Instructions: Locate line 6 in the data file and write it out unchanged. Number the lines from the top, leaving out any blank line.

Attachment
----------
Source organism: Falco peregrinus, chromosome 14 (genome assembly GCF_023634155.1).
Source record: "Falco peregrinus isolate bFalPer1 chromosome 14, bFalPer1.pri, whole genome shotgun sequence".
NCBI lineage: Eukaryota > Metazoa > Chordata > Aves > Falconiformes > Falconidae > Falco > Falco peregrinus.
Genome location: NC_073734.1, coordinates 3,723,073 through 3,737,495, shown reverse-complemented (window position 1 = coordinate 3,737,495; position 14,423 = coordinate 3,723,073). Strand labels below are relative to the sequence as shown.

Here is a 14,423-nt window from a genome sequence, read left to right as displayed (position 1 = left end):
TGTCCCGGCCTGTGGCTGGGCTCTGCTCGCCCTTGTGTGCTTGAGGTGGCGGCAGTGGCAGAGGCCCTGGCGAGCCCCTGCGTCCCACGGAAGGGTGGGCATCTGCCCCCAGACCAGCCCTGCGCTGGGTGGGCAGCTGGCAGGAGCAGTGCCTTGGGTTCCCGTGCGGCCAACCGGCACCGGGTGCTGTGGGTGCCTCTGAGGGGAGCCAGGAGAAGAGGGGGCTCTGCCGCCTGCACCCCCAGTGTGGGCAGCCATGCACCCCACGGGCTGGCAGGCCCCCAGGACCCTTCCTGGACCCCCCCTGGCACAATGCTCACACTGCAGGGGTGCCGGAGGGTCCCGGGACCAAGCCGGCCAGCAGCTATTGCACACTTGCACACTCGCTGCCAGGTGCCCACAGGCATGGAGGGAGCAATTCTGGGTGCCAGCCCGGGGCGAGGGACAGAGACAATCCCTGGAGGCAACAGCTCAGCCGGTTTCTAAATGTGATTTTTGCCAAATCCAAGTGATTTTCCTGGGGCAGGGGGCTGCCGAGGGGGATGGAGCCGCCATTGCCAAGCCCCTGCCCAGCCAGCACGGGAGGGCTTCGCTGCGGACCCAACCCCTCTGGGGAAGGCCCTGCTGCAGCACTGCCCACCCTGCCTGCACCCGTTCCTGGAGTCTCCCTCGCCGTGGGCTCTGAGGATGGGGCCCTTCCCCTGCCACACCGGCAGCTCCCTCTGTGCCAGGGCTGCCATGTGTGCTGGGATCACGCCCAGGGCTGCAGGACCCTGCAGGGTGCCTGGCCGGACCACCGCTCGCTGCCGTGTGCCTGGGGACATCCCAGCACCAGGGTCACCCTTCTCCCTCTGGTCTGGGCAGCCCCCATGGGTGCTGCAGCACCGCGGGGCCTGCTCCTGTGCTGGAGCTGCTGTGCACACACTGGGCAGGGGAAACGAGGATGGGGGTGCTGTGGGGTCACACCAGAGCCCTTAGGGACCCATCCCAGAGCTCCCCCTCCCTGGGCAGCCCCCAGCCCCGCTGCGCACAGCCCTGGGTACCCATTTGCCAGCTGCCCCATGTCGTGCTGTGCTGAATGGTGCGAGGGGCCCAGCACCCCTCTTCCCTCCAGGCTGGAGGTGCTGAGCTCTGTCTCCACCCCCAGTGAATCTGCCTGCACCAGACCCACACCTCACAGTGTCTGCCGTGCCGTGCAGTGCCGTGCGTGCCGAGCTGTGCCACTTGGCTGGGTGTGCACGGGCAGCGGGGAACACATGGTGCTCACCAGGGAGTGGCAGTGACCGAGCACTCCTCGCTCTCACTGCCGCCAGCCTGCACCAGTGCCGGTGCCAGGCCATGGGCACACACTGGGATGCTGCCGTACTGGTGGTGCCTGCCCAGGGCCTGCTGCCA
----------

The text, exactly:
TGTCCCGGCCTGTGGCTGGGCTCTGCTCGCCCTTGTGTGCTTGAGGTGGCGGCAGTGGCAGAGGCCCTGGCGAGCCCCTGCGTCCCACGGAAGGGTGGGCATCTGCCCCCAGACCAGCCCTGCGCTGGGTGGGCAGCTGGCAGGAGCAGTGCCTTGGGTTCCCGTGCGGCCAACCGGCACCGGGTGCTGTGGGTGCCTCTGAGGGGAGCCAGGAGAAGAGGGGGCTCTGCCGCCTGCACCCCCAGTGTGGGCAGCCATGCACCCCACGGGCTGGCAGGCCCCCAGGACCCTTCCTGGACCCCCCCTGGCACAATGCTCACACTGCAGGGGTGCCGGAGGGTCCCGGGACCAAGCCGGCCAGCAGCTATTGCACACTTGCACACTCGCTGCCAGGTGCCCACAGGCATGGAGGGAGCAATTCTGGGTGCCAGCCCGGGGCGAGGGACAGAGACAATCCCTGGAGGCAACAGCTCAGCCGGTTTCTAAATGTGATTTTTGCCAAATCCAAGTGATTTTCCTGGGGCAGGGGGCTGCCGAGGGGGATGGAGCCGCCATTGCCAAGCCCCTGCCCAGCCAGCACGGGAGGGCTTCGCTGCGGACCCAACCCCTCTGGGGAAGGCCCTGCTGCAGCACTGCCCACCCTGCCTGCACCCGTTCCTGGAGTCTCCCTCGCCGTGGGCTCTGAGGATGGGGCCCTTCCCCTGCCACACCGGCAGCTCCCTCTGTGCCAGGGCTGCCATGTGTGCTGGGATCACGCCCAGGGCTGCAGGACCCTGCAGGGTGCCTGGCCGGACCACCGCTCGCTGCCGTGTGCCTGGGGACATCCCAGCACCAGGGTCACCCTTCTCCCTCTGGTCTGGGCAGCCCCCATGGGTGCTGCAGCACCGCGGGGCCTGCTCCTGTGCTGGAGCTGCTGTGCACACACTGGGCAGGGGAAACGAGGATGGGGGTGCTGTGGGGTCACACCAGAGCCCTTAGGGACCCATCCCAGAGCTCCCCCTCCCTGGGCAGCCCCCAGCCCCGCTGCGCACAGCCCTGGGTACCCATTTGCCAGCTGCCCCATGTCGTGCTGTGCTGAATGGTGCGAGGGGCCCAGCACCCCTCTTCCCTCCAGGCTGGAGGTGCTGAGCTCTGTCTCCACCCCCAGTGAATCTGCCTGCACCAGACCCACACCTCACAGTGTCTGCCGTGCCGTGCAGTGCCGTGCGTGCCGAGCTGTGCCACTTGGCTGGGTGTGCACGGGCAGCGGGGAACACATGGTGCTCACCAGGGAGTGGCAGTGACCGAGCACTCCTCGCTCTCACTGCCGCCAGCCTGCACCAGTGCCGGTGCCAGGCCATGGGCACACACTGGGATGCTGCCGTACTGGTGGTGCCTGCCCAGGGCCTGCTGCCA